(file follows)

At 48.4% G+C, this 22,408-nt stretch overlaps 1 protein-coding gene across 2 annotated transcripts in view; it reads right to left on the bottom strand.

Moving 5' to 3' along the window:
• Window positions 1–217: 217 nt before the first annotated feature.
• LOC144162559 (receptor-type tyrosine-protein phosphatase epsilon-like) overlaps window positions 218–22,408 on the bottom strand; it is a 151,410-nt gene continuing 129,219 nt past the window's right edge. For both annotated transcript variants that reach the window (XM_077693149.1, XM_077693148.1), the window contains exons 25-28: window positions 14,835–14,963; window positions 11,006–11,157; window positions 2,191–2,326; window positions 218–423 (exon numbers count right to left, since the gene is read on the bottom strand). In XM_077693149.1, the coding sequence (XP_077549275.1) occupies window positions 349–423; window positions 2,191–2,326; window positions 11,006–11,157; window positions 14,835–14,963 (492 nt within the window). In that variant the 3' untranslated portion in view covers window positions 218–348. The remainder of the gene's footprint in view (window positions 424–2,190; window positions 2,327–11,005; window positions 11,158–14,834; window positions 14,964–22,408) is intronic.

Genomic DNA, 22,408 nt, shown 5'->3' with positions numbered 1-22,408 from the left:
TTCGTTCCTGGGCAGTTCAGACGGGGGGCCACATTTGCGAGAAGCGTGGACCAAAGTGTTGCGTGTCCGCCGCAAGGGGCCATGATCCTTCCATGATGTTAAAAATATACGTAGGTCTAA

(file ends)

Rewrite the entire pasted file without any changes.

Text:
At 48.4% G+C, this 22,408-nt stretch overlaps 1 protein-coding gene across 2 annotated transcripts in view; it reads right to left on the bottom strand.

Moving 5' to 3' along the window:
• Window positions 1–217: 217 nt before the first annotated feature.
• LOC144162559 (receptor-type tyrosine-protein phosphatase epsilon-like) overlaps window positions 218–22,408 on the bottom strand; it is a 151,410-nt gene continuing 129,219 nt past the window's right edge. For both annotated transcript variants that reach the window (XM_077693149.1, XM_077693148.1), the window contains exons 25-28: window positions 14,835–14,963; window positions 11,006–11,157; window positions 2,191–2,326; window positions 218–423 (exon numbers count right to left, since the gene is read on the bottom strand). In XM_077693149.1, the coding sequence (XP_077549275.1) occupies window positions 349–423; window positions 2,191–2,326; window positions 11,006–11,157; window positions 14,835–14,963 (492 nt within the window). In that variant the 3' untranslated portion in view covers window positions 218–348. The remainder of the gene's footprint in view (window positions 424–2,190; window positions 2,327–11,005; window positions 11,158–14,834; window positions 14,964–22,408) is intronic.

Genomic DNA, 22,408 nt, shown 5'->3' with positions numbered 1-22,408 from the left:
TTCGTTCCTGGGCAGTTCAGACGGGGGGCCACATTTGCGAGAAGCGTGGACCAAAGTGTTGCGTGTCCGCCGCAAGGGGCCATGATCCTTCCATGATGTTAAAAATATACGTAGGTCTAA